(i) determining at least one of a location and velocity for each satellite in the set of satellites, and
(ii) determining an elevation for each satellite in the set of satellites as a function of the reference location, wherein each satellite in the set has an elevation greater than a predetermined threshold;
(d) determining subsequent cached information for each satellite in the set of satellites if initial cached information for each satellite in the set of satellites has been cached for greater than a predetermined time period;
(e) determining one or more satellites in view of the wireless device as a function of either the subsequent cached information or initial cached information;
(f) transmitting assistance data to the wireless device, the assistance data including information from the one or more satellites in view; and
(g) determining an estimated location of the wireless device from the included information.
32. A method for determining an estimated location of a wireless device comprising:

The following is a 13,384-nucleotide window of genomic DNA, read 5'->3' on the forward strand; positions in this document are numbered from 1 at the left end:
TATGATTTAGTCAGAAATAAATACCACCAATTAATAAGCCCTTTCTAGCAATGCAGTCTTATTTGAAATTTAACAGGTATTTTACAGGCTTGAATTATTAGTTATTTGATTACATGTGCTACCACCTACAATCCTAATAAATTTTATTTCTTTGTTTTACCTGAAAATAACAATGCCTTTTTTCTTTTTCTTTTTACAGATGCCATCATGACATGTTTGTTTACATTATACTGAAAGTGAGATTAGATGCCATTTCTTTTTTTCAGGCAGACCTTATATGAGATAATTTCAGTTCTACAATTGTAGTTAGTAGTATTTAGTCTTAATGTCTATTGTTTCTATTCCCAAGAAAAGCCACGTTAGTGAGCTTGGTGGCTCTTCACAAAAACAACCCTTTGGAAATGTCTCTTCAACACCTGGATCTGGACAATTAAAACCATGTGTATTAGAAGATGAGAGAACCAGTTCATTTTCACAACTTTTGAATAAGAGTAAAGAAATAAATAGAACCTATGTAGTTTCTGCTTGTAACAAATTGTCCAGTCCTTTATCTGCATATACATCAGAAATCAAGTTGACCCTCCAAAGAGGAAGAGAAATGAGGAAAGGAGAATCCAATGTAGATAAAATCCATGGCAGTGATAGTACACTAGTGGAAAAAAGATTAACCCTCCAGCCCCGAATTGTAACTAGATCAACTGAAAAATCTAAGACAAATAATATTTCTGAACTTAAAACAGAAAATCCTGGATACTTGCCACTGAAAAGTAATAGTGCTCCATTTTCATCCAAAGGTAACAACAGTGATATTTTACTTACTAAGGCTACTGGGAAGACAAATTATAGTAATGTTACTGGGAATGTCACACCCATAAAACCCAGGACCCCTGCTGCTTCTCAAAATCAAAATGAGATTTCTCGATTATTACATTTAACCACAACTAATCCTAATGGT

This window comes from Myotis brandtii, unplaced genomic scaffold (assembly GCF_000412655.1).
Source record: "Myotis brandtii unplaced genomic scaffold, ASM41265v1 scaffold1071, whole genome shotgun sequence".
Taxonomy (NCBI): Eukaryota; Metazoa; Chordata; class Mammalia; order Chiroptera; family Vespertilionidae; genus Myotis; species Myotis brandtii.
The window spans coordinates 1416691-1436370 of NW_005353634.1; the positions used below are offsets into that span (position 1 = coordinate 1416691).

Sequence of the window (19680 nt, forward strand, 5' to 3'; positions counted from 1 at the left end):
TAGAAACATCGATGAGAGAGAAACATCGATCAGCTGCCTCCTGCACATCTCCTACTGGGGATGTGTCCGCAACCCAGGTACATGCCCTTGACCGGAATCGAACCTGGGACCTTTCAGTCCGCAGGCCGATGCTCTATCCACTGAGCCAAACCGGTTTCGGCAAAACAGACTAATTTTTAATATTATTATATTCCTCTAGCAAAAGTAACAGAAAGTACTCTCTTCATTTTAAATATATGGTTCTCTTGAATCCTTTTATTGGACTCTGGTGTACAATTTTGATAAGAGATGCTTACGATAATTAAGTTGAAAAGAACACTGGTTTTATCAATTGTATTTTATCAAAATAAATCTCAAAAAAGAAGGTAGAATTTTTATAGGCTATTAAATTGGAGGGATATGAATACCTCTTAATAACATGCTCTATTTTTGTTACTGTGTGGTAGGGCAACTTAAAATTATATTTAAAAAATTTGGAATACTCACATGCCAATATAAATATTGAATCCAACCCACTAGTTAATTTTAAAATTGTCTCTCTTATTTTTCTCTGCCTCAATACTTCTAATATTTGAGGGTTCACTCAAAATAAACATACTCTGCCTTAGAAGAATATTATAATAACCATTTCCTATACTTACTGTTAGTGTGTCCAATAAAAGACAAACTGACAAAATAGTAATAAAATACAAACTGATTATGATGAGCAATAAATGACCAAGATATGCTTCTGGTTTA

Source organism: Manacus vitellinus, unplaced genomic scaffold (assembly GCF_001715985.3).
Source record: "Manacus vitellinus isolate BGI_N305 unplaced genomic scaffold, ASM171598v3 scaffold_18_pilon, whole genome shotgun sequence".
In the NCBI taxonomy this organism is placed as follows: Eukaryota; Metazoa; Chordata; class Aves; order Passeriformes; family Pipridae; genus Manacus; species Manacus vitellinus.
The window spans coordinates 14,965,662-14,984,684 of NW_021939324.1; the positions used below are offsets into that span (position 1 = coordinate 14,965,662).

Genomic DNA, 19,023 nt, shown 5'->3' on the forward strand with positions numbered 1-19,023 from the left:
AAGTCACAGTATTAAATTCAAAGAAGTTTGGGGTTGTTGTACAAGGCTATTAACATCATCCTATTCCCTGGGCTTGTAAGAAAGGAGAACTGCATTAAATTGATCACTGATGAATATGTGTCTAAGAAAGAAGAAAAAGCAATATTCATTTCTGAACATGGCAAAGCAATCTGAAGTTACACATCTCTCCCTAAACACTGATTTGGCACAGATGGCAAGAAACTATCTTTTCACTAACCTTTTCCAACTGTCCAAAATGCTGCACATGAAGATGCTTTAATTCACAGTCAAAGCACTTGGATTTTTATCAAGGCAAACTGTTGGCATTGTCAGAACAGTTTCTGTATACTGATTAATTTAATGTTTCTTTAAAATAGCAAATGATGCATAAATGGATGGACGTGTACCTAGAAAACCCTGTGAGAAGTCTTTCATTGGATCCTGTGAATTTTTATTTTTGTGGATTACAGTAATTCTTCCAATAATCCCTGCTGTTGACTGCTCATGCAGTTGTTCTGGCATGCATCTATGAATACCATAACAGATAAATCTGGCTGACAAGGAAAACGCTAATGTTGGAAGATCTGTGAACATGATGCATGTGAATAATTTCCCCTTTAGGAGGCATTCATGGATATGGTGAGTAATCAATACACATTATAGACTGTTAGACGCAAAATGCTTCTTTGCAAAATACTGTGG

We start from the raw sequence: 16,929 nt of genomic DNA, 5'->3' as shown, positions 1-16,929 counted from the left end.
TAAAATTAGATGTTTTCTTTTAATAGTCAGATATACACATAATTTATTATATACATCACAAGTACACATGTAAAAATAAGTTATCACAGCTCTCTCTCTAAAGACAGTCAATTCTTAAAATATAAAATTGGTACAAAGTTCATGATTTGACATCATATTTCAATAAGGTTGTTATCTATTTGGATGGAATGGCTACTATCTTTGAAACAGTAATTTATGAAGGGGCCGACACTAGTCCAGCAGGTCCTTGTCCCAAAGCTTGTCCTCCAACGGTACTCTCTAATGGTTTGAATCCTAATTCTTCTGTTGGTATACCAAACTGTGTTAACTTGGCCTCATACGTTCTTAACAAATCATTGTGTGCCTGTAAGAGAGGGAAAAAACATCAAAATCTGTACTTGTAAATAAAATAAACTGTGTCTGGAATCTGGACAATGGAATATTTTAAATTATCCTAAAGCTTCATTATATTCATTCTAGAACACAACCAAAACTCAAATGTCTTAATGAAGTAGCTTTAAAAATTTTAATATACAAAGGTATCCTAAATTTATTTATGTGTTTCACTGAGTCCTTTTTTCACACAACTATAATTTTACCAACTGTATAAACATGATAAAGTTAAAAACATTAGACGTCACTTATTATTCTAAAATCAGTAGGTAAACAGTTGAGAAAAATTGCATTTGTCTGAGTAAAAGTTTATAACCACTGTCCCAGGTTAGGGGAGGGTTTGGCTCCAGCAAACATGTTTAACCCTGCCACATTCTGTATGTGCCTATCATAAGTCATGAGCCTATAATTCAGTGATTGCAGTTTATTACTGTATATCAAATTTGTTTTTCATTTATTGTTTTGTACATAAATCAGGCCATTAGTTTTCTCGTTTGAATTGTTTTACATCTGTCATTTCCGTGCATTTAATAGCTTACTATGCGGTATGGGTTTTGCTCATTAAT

(a) receiving a request for satellite assistance data from a wireless device;
(b) determining a reference location of the wireless device;
(c) determining a first set of satellites in view as a function of the reference location if there is information available from a first cached set of satellites, the first cached set of satellites being cached for less than a predetermined time period;
(d) determining a second set of satellites in view as a function of the reference location if the first cached set of satellites has been cached for greater than the predetermined time period and determining additional cached information for each satellite in the second set of satellites as a function of the reference location, the determining a second set further comprising:
(i) determining at least one of a location and velocity for each satellite in the second set of satellites, and
(ii) determining an elevation for each satellite in the second set of satellites as a function of the reference location, wherein each satellite in the second set has an elevation greater than a predetermined threshold;
(e) transmitting assistance data to the wireless device, the assistance data including information from the first or second sets of satellites in view; and
(f) determining an estimated location of the wireless device from the included information.
Description
BACKGROUND